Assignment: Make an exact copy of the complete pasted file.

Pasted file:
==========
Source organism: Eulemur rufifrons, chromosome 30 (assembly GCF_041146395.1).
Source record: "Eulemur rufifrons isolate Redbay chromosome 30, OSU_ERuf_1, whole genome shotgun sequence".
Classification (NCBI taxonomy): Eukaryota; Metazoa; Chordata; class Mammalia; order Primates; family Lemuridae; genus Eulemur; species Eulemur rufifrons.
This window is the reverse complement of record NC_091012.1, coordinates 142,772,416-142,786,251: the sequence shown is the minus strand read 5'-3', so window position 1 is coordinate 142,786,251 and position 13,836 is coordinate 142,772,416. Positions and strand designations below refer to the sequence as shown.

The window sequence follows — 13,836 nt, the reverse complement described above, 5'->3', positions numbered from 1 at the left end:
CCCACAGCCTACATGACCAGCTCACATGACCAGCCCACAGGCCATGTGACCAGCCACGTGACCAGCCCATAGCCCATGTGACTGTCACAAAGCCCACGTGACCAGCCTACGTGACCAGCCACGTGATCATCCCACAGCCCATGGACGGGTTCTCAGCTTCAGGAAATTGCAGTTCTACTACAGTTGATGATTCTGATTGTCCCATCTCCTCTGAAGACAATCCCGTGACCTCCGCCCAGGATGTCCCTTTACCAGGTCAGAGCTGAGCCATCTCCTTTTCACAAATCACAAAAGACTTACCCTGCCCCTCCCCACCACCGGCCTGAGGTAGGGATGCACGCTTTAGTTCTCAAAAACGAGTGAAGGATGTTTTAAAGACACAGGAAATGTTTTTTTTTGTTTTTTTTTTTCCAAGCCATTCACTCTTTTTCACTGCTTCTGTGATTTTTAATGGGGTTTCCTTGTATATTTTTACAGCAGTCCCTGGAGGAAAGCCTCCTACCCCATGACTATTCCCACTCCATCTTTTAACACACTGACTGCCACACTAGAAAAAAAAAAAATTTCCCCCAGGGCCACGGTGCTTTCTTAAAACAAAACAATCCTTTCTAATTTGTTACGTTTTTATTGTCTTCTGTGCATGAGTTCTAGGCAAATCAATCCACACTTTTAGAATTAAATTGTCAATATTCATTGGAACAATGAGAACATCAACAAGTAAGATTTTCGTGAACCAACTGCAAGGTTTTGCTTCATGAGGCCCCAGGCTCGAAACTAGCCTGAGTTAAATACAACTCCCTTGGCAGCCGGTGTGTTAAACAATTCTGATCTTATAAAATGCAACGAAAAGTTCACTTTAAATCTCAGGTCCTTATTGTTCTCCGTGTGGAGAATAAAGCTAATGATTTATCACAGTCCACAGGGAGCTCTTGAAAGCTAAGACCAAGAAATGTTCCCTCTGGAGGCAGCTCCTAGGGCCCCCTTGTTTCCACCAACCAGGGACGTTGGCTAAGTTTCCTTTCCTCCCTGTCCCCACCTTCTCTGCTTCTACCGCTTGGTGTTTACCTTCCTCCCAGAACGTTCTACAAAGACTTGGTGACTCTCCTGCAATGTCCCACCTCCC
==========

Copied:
Source organism: Eulemur rufifrons, chromosome 30 (assembly GCF_041146395.1).
Source record: "Eulemur rufifrons isolate Redbay chromosome 30, OSU_ERuf_1, whole genome shotgun sequence".
Classification (NCBI taxonomy): Eukaryota; Metazoa; Chordata; class Mammalia; order Primates; family Lemuridae; genus Eulemur; species Eulemur rufifrons.
This window is the reverse complement of record NC_091012.1, coordinates 142,772,416-142,786,251: the sequence shown is the minus strand read 5'-3', so window position 1 is coordinate 142,786,251 and position 13,836 is coordinate 142,772,416. Positions and strand designations below refer to the sequence as shown.

The window sequence follows — 13,836 nt, the reverse complement described above, 5'->3', positions numbered from 1 at the left end:
CCCACAGCCTACATGACCAGCTCACATGACCAGCCCACAGGCCATGTGACCAGCCACGTGACCAGCCCATAGCCCATGTGACTGTCACAAAGCCCACGTGACCAGCCTACGTGACCAGCCACGTGATCATCCCACAGCCCATGGACGGGTTCTCAGCTTCAGGAAATTGCAGTTCTACTACAGTTGATGATTCTGATTGTCCCATCTCCTCTGAAGACAATCCCGTGACCTCCGCCCAGGATGTCCCTTTACCAGGTCAGAGCTGAGCCATCTCCTTTTCACAAATCACAAAAGACTTACCCTGCCCCTCCCCACCACCGGCCTGAGGTAGGGATGCACGCTTTAGTTCTCAAAAACGAGTGAAGGATGTTTTAAAGACACAGGAAATGTTTTTTTTTGTTTTTTTTTTTCCAAGCCATTCACTCTTTTTCACTGCTTCTGTGATTTTTAATGGGGTTTCCTTGTATATTTTTACAGCAGTCCCTGGAGGAAAGCCTCCTACCCCATGACTATTCCCACTCCATCTTTTAACACACTGACTGCCACACTAGAAAAAAAAAAAATTTCCCCCAGGGCCACGGTGCTTTCTTAAAACAAAACAATCCTTTCTAATTTGTTACGTTTTTATTGTCTTCTGTGCATGAGTTCTAGGCAAATCAATCCACACTTTTAGAATTAAATTGTCAATATTCATTGGAACAATGAGAACATCAACAAGTAAGATTTTCGTGAACCAACTGCAAGGTTTTGCTTCATGAGGCCCCAGGCTCGAAACTAGCCTGAGTTAAATACAACTCCCTTGGCAGCCGGTGTGTTAAACAATTCTGATCTTATAAAATGCAACGAAAAGTTCACTTTAAATCTCAGGTCCTTATTGTTCTCCGTGTGGAGAATAAAGCTAATGATTTATCACAGTCCACAGGGAGCTCTTGAAAGCTAAGACCAAGAAATGTTCCCTCTGGAGGCAGCTCCTAGGGCCCCCTTGTTTCCACCAACCAGGGACGTTGGCTAAGTTTCCTTTCCTCCCTGTCCCCACCTTCTCTGCTTCTACCGCTTGGTGTTTACCTTCCTCCCAGAACGTTCTACAAAGACTTGGTGACTCTCCTGCAATGTCCCACCTCCC